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WARTON-A. D. 1728-90.



AH mourn, thou lov'd retreat! no more
Shall classic steps thy scenes explore!
When morn's pale rays but faintly peep
O'er yonder oak-crown'd airy steep,
Who now shall climb its brows to view
The length of landscape, ever new,
Where summer flings, in careless pride,
Her varied vesture far and wide!
Who mark, beneath, each village-charm,
Or grange, or elm-encircled farm:
The flinty dove-cote's crowded roof,
Watch'd by the kite that sails aloof:
The tufted pines, whose umbrage tall
Darkens the long-deserted hall:
The veteran beech, that on the plain
Collects at eve the playful train:
The cot that smokes with early fire,
The low-roof'd fane's embosom'd spire!
Who now shall indolently stray
Through the deep forest's tangled way;
Pleas'd at his custom'd task to find
The well known hoary-tressed hind,
That toils with feeble hands to glean
Of wither'd boughs his pittance mean!
Who mid thy nooks of hazel sit,
Lost in some melancholy fit,
And listening to the raven's croak,
The distant flail, the falling oak!

Who through the sunshine and the shower,
Descry the rainbow-painted tower?
Who, wandering at return of May,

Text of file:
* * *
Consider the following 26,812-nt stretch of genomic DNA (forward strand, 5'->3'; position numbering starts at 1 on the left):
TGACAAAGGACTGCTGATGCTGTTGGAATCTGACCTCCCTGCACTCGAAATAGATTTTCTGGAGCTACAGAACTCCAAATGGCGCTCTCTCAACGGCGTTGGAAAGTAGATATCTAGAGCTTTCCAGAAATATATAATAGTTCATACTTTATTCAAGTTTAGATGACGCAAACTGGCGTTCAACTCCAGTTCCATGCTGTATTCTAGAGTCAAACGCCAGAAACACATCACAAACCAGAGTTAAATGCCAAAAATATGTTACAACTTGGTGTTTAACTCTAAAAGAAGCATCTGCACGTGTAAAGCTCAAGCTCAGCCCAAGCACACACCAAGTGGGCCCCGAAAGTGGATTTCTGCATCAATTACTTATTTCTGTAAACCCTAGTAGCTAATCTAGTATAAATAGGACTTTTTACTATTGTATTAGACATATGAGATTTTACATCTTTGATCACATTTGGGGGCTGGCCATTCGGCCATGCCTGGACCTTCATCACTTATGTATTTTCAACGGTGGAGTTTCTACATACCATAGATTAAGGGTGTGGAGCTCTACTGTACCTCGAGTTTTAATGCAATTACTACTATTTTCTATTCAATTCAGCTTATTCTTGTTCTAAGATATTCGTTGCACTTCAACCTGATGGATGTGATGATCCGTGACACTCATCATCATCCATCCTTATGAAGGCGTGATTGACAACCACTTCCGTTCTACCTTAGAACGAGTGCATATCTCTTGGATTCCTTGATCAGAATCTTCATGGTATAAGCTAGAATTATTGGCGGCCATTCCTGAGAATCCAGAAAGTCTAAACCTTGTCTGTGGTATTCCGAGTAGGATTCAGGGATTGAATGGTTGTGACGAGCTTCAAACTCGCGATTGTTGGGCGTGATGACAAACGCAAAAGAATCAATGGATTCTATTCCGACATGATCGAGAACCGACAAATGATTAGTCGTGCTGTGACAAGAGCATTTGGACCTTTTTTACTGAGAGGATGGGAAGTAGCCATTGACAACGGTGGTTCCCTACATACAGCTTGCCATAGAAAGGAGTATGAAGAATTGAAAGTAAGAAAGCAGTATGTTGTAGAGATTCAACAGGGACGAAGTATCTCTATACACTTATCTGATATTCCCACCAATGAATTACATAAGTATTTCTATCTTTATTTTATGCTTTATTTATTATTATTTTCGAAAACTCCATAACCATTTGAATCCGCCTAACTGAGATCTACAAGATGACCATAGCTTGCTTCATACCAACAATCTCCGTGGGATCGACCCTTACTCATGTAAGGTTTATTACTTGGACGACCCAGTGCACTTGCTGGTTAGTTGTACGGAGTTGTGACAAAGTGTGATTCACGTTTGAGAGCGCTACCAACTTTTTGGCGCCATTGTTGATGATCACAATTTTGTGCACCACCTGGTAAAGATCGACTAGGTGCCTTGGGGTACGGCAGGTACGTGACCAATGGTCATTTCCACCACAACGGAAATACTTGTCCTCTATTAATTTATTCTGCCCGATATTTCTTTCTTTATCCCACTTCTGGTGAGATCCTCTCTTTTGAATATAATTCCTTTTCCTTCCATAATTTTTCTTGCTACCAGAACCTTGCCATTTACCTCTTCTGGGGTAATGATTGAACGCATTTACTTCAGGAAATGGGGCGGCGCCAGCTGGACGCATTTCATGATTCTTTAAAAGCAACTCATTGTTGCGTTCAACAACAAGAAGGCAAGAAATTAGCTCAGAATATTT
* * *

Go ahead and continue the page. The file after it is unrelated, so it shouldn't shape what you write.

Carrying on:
Catch the first cuckoo's vernal lay?
Who, musing waste the summer hour,
Where high o'er-arching trees embow'r
The grassy lane, so rarely pac'd,
With azure flow'rets idly grac'd!
Unnotic'd now, at twilight's dawn
Returning reapers cross the lawn;
Nor fond attention loves to note
The wether's bell from folds remote:
While, own'd by no poetic eye,
Thy pensive evenings shade the sky!
For lo! the bard who rapture found
In every rural sight or sound;

Whose genius warm, and judgment chaste,
No charm of genuine nature past;
Who felt the Muse's purest fires;
Far from thy favour'd haunt retires:
Who peopled all thy vocal bowers
With shadowy shapes, and airy powers.
Behold, a dread repose resumes,
As erst, thy sad sequester'd glooms!

From the deep dell, where shaggy roots
Fringe the rough brink with wreathed shoots,
Th' unwilling genius flies forlorn,